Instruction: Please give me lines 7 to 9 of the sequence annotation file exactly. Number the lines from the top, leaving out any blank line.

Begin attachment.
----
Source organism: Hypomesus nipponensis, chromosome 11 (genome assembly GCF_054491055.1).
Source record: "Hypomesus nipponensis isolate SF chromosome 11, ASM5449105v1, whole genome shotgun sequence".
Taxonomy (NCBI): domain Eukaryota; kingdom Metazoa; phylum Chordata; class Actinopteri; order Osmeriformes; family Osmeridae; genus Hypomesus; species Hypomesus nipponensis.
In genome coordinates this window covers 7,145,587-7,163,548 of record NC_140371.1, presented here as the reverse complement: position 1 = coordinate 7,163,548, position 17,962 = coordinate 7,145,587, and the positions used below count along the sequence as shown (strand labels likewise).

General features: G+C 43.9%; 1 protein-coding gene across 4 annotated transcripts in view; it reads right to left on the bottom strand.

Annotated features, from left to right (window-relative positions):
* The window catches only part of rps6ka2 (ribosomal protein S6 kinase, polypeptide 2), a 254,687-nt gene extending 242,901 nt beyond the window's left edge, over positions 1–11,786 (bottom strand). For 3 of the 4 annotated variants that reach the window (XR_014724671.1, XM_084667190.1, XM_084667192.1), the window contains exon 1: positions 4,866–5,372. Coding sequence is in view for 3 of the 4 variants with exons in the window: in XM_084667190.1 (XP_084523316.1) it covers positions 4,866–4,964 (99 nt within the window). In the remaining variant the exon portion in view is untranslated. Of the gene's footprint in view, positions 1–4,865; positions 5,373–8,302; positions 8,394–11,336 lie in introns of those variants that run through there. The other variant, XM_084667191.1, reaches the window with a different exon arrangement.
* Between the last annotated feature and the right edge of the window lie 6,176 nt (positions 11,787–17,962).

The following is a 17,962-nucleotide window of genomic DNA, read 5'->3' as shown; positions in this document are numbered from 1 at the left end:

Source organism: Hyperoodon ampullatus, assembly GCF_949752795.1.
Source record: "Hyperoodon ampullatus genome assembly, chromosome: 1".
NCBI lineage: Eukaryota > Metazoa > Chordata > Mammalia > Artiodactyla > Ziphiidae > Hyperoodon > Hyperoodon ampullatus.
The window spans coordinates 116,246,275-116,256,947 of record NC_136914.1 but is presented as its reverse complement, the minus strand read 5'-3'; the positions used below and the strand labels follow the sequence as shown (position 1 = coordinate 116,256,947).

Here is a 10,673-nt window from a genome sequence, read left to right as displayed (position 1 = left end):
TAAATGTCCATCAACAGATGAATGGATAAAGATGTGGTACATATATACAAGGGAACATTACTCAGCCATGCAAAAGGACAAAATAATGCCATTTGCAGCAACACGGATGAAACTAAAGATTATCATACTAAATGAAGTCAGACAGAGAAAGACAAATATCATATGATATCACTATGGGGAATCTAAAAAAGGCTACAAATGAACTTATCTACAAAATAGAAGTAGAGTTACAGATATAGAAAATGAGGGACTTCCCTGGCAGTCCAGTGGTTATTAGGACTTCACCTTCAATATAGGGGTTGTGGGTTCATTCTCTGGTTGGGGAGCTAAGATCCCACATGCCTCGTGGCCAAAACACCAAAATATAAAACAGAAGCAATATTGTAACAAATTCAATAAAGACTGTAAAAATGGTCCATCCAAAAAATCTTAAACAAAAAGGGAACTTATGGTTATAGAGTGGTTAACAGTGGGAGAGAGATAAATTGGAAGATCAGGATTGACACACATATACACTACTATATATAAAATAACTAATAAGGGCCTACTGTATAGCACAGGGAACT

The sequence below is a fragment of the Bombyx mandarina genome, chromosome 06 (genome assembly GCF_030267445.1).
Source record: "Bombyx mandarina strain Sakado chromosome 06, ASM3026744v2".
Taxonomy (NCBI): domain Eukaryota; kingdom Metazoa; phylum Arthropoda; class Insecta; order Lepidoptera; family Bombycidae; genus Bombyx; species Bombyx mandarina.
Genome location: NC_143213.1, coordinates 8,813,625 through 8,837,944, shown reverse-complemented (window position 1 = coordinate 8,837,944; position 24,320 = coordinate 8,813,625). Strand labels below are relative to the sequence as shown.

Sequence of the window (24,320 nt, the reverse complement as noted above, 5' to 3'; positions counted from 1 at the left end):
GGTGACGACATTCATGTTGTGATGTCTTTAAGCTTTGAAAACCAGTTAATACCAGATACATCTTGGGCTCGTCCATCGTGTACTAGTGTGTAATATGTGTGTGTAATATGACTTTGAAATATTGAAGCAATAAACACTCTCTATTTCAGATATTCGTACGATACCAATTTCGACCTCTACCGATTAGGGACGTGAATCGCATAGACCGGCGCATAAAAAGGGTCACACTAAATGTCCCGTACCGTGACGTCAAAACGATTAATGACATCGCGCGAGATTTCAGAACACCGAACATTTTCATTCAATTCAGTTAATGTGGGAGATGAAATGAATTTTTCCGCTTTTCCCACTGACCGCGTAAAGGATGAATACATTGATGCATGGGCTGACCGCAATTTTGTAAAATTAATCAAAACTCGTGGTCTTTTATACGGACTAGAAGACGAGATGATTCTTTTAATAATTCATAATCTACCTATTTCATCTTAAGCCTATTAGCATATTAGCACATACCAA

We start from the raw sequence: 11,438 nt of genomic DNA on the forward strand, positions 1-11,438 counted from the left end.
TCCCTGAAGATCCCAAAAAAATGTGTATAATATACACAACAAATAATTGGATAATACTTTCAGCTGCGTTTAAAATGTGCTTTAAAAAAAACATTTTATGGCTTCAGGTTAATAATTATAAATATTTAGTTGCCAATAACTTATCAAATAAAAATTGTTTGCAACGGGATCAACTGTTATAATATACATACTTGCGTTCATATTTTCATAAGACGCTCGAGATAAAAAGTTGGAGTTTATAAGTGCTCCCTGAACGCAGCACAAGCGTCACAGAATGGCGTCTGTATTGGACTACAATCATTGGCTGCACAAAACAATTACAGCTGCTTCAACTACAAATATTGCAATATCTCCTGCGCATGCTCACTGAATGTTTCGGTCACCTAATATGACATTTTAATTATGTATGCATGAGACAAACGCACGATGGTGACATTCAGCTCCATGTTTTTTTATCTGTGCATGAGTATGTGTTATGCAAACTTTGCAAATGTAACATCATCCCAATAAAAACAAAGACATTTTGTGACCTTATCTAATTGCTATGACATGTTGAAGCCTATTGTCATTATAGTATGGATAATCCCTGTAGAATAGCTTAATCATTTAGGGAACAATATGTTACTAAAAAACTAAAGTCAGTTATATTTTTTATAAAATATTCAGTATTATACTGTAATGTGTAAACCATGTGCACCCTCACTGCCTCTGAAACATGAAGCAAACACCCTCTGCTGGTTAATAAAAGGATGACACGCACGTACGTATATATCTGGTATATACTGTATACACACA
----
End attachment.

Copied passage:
* The window catches only part of rps6ka2 (ribosomal protein S6 kinase, polypeptide 2), a 254,687-nt gene extending 242,901 nt beyond the window's left edge, over positions 1–11,786 (bottom strand). For 3 of the 4 annotated variants that reach the window (XR_014724671.1, XM_084667190.1, XM_084667192.1), the window contains exon 1: positions 4,866–5,372. Coding sequence is in view for 3 of the 4 variants with exons in the window: in XM_084667190.1 (XP_084523316.1) it covers positions 4,866–4,964 (99 nt within the window). In the remaining variant the exon portion in view is untranslated. Of the gene's footprint in view, positions 1–4,865; positions 5,373–8,302; positions 8,394–11,336 lie in introns of those variants that run through there. The other variant, XM_084667191.1, reaches the window with a different exon arrangement.
* Between the last annotated feature and the right edge of the window lie 6,176 nt (positions 11,787–17,962).

The following is a 17,962-nucleotide window of genomic DNA, read 5'->3' as shown; positions in this document are numbered from 1 at the left end: